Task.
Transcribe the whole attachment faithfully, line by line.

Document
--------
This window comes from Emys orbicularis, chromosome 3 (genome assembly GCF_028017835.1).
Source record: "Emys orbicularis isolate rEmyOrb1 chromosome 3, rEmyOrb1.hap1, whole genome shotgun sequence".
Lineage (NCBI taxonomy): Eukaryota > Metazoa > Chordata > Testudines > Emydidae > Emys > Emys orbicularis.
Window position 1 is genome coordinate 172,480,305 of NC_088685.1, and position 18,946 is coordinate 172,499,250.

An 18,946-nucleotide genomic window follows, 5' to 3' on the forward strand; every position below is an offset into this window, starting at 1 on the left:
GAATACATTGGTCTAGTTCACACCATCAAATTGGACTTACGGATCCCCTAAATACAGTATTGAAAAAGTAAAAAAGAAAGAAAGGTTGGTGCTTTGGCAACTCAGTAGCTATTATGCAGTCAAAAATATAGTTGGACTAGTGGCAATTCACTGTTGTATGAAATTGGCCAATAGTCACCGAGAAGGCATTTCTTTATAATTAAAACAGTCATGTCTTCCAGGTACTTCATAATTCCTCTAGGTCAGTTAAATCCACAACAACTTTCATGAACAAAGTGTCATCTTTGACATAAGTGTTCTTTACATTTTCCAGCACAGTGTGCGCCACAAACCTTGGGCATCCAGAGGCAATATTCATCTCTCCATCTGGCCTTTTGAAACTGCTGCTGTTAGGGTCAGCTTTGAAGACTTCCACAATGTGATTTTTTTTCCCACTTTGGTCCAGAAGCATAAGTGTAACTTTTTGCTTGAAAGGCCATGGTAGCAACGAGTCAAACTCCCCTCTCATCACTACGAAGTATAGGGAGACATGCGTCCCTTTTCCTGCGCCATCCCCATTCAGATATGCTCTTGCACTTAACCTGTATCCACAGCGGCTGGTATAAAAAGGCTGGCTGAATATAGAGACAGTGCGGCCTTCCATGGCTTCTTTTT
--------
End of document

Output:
This window comes from Emys orbicularis, chromosome 3 (genome assembly GCF_028017835.1).
Source record: "Emys orbicularis isolate rEmyOrb1 chromosome 3, rEmyOrb1.hap1, whole genome shotgun sequence".
Lineage (NCBI taxonomy): Eukaryota > Metazoa > Chordata > Testudines > Emydidae > Emys > Emys orbicularis.
Window position 1 is genome coordinate 172,480,305 of NC_088685.1, and position 18,946 is coordinate 172,499,250.

An 18,946-nucleotide genomic window follows, 5' to 3' on the forward strand; every position below is an offset into this window, starting at 1 on the left:
GAATACATTGGTCTAGTTCACACCATCAAATTGGACTTACGGATCCCCTAAATACAGTATTGAAAAAGTAAAAAAGAAAGAAAGGTTGGTGCTTTGGCAACTCAGTAGCTATTATGCAGTCAAAAATATAGTTGGACTAGTGGCAATTCACTGTTGTATGAAATTGGCCAATAGTCACCGAGAAGGCATTTCTTTATAATTAAAACAGTCATGTCTTCCAGGTACTTCATAATTCCTCTAGGTCAGTTAAATCCACAACAACTTTCATGAACAAAGTGTCATCTTTGACATAAGTGTTCTTTACATTTTCCAGCACAGTGTGCGCCACAAACCTTGGGCATCCAGAGGCAATATTCATCTCTCCATCTGGCCTTTTGAAACTGCTGCTGTTAGGGTCAGCTTTGAAGACTTCCACAATGTGATTTTTTTTCCCACTTTGGTCCAGAAGCATAAGTGTAACTTTTTGCTTGAAAGGCCATGGTAGCAACGAGTCAAACTCCCCTCTCATCACTACGAAGTATAGGGAGACATGCGTCCCTTTTCCTGCGCCATCCCCATTCAGATATGCTCTTGCACTTAACCTGTATCCACAGCGGCTGGTATAAAAAGGCTGGCTGAATATAGAGACAGTGCGGCCTTCCATGGCTTCTTTTT